Getting The Proper Start in Hardening.
When it comes to cybersecurity in your business, where do you start? There are many models, standards, and frameworks out there. Choosing the correct path can be daunting. For instance, there is sector specific cybersecurity guidance for industries such as Energy. In Energy the voluntary C2M2 tool can be used. However, if a company deals with more than one industry like Energy and DoD another compulsory tool is available such as the CMMC. An organization in this setting would be held to the standards of both tools. In this case, it might be wise to hold to the NIST cybersecurity framework. The NIST framework could be considered a “gold standard” that even these DOE and DoD tools map to. Abiding by and adhering to the NIST framework though is an exceptionally large and cumbersome task.
It may seem to an outsider that interagency policy coordination would be merited. In such a case, the NIST framework would likely be the best way to comply with the various types of guidance out there. Unfortunately, there does not seem to be a one-size-fits-all solution from this perspective which may be the intent of sector specific cybersecurity guidance after all.
Often, when certain sets of guidance seem to clash against each other, it is best practice to adhere to the more restrictive of the two. This practice offers a higher probability that you will be in compliance. Taking this perspective, a bottom-up approach with the “greatest” sector of the lot being chosen as the starting point for cybersecurity maturity assessment and implementation. From there, other sectors’ guidance can be assessed against the organization’s current standing. In this case each policy or practice can be reviewed for conflict and the more apt solution, which would still adhere to all included sector guidance, can be chosen.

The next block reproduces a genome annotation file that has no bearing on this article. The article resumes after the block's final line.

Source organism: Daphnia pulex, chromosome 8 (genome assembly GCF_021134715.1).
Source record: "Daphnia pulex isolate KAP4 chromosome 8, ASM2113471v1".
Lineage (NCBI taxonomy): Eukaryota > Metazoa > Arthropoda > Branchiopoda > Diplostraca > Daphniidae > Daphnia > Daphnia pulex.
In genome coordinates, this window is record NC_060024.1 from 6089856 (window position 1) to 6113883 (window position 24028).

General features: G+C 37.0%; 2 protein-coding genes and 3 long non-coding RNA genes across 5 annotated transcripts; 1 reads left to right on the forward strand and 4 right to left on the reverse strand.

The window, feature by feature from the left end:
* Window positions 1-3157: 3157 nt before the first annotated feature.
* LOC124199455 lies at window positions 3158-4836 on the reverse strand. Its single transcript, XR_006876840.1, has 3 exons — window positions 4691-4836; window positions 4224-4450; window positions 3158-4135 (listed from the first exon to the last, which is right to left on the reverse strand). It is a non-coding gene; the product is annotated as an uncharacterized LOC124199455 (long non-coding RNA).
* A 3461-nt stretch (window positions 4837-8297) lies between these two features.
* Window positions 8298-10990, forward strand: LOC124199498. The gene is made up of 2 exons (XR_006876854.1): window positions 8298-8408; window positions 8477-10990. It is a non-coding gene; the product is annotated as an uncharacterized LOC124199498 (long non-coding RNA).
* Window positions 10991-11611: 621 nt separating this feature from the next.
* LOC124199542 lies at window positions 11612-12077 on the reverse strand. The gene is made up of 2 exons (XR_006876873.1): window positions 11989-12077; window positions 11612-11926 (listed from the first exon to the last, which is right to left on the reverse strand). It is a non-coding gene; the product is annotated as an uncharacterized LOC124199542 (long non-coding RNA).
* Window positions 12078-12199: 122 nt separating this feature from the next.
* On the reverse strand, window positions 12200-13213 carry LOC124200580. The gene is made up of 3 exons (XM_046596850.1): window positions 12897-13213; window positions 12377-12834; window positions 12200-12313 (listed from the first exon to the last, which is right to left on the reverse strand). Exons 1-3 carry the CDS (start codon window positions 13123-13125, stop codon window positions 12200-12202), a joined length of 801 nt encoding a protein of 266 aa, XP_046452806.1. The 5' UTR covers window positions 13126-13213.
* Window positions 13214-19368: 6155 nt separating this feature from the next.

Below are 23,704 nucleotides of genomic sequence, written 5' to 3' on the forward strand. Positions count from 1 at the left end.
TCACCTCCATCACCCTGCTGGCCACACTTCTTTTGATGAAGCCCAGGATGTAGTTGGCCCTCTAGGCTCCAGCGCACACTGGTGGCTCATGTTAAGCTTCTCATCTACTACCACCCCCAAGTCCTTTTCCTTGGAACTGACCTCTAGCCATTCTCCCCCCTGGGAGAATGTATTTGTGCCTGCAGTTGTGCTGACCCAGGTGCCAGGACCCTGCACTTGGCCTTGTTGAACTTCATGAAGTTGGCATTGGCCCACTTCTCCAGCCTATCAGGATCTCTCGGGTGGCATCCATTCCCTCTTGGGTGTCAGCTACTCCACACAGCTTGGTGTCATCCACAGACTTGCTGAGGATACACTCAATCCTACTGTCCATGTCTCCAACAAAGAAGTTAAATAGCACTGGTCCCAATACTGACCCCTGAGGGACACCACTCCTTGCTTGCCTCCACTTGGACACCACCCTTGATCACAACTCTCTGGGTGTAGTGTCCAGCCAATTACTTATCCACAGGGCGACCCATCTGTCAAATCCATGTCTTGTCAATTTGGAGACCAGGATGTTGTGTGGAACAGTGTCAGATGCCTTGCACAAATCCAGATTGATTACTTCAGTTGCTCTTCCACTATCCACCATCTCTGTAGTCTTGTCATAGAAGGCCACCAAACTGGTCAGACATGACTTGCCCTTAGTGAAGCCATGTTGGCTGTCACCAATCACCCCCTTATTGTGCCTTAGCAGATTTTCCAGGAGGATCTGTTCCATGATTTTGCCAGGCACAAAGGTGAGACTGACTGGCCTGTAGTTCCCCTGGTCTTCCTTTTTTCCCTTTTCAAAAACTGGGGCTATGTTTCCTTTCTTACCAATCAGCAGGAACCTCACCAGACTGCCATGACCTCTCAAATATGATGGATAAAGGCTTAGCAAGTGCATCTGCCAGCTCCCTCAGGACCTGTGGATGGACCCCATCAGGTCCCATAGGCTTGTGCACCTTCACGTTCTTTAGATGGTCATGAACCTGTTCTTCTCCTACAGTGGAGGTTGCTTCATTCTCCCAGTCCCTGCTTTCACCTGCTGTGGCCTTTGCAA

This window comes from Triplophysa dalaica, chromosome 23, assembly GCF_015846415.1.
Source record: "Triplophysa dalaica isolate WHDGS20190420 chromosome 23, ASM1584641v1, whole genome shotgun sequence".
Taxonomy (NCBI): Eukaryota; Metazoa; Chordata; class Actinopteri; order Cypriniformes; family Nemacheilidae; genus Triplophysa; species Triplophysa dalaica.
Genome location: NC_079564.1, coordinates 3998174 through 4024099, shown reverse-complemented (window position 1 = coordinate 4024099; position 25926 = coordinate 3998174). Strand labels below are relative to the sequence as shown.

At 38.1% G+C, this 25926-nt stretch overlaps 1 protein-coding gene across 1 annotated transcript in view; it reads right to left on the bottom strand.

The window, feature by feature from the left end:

From here, if no solution can be found or merited, a look into the NIST framework could reveal more of the intent and/or inclusion of the specific policy or practice and provide a better picture of the necessary guidance. This sort of approach would allow an institution to get a foothold in the cybersecurity space without necessarily being immediately overwhelmed by conflicting practices and guidelines. This approach lends itself well to companies who may not be cybersecurity specific but do have cybersecurity needs that need to be met. Barring this approach, the relevant question regarding over-arching cybersecurity needs is, where do I start? To which, one answer in the form of a question is offered, “How do you eat an elephant?”